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Sunday baseball notes

Amazin’ resurgence by the Mets, with a little attention to detail from Buck Showalter

The Mets' Buck Showalter knew what it was like in New York, having managed the Yankees from 1992-95.Frank Franklin II/Associated Press

New Mets manager Buck Showalter reported to spring training in early February, lockout be damned, because he wanted to familiarize himself with the team’s complex in Port St. Lucie, Fla.

One of the first things he noticed was that the practice fields were confusingly numbered. What should have been Field 1 was Field 4.

That was changed before the players showed up.

When the Mets arrived at Citi Field, Showalter couldn’t find a convenient place to stand in the home dugout alongside bench coach Glenn Sherlock where they could see the entire field without peering around a post or through protective netting.


That was fixed within a few days.

Knowing that shortstop Francisco Lindor needed a reboot after a poor first season in New York, Showalter hired Joey Cora as his third base coach.

Cora has known Lindor since he was a Little League player in Puerto Rico and isn’t afraid to challenge him.

Add up enough little things and soon you have something big, which helps explain why the Mets got off to a 19-9 start under Showalter.

To be certain, the Mets have been successful because Max Scherzer has been a beast, Edwin Díaz is again a lockdown closer, and their lineup has been productive and balanced.

That owner Steve Cohen approved pushing the luxury tax payroll to $306.3 million made it happen.

But you can’t discount how Showalter has changed the tone in Queens. For the first time in a long time, the Mets have put the right pieces together.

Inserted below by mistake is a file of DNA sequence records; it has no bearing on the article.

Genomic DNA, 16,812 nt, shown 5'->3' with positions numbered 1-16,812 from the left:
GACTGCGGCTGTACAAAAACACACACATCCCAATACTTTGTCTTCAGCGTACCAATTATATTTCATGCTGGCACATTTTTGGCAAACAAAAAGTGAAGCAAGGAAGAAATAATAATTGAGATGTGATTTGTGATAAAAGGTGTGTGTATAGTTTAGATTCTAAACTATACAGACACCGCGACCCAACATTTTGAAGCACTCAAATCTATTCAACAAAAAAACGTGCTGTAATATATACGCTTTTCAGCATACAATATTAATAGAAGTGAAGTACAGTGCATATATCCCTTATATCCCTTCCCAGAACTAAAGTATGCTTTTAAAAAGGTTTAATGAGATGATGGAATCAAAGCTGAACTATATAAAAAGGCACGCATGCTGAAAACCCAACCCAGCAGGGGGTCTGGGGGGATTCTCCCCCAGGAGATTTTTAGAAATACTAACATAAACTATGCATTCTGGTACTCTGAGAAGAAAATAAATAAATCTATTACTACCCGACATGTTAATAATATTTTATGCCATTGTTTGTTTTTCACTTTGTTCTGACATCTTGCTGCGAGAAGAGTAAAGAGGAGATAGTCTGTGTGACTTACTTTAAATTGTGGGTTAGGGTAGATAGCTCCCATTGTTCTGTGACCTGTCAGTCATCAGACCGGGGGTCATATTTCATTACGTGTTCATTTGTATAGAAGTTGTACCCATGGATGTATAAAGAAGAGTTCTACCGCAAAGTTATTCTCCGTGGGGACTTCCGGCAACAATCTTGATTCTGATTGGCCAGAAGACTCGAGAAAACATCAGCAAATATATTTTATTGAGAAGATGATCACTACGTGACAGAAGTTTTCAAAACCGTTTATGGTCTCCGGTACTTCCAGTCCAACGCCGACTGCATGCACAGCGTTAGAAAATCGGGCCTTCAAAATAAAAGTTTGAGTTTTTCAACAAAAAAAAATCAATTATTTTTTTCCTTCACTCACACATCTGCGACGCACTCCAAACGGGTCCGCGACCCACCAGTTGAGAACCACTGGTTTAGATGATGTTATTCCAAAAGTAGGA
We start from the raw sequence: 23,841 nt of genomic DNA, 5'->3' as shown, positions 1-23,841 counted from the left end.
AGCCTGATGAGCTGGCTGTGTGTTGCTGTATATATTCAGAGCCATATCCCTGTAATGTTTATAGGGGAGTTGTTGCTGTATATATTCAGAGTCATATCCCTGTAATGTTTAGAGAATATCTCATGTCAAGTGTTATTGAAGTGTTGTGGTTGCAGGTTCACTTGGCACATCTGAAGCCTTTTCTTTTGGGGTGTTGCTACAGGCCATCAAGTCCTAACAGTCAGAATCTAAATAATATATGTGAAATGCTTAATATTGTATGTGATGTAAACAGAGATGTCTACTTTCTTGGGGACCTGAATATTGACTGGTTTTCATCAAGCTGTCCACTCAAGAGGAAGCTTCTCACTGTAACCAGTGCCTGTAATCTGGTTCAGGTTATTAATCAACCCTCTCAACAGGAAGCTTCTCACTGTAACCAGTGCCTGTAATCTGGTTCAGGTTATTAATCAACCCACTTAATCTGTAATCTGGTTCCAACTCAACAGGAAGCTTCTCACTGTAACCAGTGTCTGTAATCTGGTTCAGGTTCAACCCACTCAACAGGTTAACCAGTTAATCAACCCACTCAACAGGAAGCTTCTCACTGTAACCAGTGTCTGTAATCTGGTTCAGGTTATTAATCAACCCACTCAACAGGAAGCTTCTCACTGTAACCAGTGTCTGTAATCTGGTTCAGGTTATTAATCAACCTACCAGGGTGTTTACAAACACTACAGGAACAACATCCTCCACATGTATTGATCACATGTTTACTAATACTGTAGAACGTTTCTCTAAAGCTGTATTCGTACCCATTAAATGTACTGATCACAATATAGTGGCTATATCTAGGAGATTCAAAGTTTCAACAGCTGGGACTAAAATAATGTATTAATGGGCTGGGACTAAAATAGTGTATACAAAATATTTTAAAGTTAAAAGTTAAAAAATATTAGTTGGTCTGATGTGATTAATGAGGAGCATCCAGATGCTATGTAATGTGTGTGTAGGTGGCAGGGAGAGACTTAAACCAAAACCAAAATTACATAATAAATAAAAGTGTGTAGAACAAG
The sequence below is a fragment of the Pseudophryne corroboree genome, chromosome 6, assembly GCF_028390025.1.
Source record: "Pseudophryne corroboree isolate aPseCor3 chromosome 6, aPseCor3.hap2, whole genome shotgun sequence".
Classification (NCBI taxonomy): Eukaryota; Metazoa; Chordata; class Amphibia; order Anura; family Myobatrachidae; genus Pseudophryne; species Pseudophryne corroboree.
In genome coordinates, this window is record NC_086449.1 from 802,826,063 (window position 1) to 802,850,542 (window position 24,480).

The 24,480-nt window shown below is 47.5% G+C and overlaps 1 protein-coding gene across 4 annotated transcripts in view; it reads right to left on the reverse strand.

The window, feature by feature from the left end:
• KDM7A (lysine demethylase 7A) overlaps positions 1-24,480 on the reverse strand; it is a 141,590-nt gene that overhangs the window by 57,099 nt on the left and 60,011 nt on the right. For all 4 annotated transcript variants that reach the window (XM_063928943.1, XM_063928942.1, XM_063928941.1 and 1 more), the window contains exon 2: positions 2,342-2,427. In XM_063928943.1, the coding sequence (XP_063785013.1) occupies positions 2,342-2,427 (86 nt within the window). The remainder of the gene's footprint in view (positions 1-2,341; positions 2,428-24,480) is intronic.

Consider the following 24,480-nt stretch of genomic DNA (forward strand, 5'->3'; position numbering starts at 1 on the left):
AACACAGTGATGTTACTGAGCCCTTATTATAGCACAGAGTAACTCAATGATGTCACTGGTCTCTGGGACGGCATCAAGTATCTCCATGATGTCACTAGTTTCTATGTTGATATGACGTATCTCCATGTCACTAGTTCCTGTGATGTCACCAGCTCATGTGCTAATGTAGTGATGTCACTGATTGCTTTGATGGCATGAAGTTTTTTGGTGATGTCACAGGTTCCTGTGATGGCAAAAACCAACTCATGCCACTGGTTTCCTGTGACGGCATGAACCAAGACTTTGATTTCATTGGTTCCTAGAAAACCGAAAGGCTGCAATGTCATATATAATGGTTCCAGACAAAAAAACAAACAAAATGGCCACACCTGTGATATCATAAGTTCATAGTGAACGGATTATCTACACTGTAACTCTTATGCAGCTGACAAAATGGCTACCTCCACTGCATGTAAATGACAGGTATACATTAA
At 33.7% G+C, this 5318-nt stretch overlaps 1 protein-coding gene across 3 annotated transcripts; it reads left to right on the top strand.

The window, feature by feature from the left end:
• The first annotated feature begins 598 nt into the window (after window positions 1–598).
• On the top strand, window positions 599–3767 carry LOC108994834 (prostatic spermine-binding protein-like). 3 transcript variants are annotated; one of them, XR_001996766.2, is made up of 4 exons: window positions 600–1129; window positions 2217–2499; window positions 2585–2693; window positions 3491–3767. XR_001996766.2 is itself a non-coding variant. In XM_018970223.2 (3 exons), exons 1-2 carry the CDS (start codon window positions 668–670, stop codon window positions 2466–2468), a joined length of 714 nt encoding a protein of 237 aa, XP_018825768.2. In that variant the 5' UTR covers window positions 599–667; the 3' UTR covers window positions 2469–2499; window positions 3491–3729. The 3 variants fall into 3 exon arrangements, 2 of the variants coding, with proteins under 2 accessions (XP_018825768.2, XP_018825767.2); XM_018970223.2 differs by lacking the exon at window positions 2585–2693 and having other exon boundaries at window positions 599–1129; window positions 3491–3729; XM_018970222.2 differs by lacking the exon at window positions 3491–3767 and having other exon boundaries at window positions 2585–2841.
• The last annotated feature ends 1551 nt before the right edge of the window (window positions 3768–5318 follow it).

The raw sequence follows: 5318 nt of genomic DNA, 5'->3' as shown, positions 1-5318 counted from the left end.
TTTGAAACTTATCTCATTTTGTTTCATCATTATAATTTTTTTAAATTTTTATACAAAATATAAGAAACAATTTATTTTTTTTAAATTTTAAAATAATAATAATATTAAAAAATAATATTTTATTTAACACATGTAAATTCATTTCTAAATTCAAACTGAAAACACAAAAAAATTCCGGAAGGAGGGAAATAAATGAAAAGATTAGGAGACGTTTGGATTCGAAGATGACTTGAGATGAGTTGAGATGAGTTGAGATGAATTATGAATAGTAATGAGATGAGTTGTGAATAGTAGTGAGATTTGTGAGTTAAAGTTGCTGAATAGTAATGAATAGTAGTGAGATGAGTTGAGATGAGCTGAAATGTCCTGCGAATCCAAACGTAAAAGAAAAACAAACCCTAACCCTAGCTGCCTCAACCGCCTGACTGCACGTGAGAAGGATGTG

After years of missteps and excuses, they’re a team focused on winning.

It was evident on Thursday night when the Mets scored seven runs in the top of the ninth inning to beat the Phillies, 8-7. They sent 11 batters to the plate and eight had hits.


“A night like tonight makes you realize what could be,” Showalter told reporters after the game.

Showalter, who turns 66 later this month, was fired by the Orioles in 2018. He waited three years for another job, doing television work to stay in the game.

Max Scherzer is off to a great start in a Mets uniform.Jessie Alcheh/Associated Press

The Mets were a perfect fit. Showalter managed the Yankees from 1992-95 and understands the expectations of the New York market and how to avoid the traps.

It helps that the new general manager is Billy Eppler, who was an assistant GM of the Yankees from 2004-15 and knows the terrain.

“We’ve talked about it,” Eppler told the Globe. “There are some similarities in our backgrounds and in our influences. Buck brings a standard in how he manages and that’s something he has clearly communicated.”

Eppler and Showalter worked under George Steinbrenner, so having an owner who is always in the news, as Cohen is, doesn’t faze them.

Cohen flexed his muscles this past week when he approved the decision to designate Robinson Cano for assignment and take a financial loss of $37.6 million.

That’s how committed Cohen is to immediate success.

“It’s his prerogative to do whatever he wants,” Showalter said. “Everything with Steve has been about baseball and what’s best for the team and the fans and the organization, not just that decision but every turn we’ve taken.”

What pleases Eppler is that the offense hasn’t been carried by one or two players.

“Our lineup works well together,” he said. “That sticks out and I’ve had scouts tell me that. On any given night somebody can deliver the big hit, whether it’s Francisco or [Pete] Alonso or [Jeff] McNeil or [Brandon] Nimmo or any of them.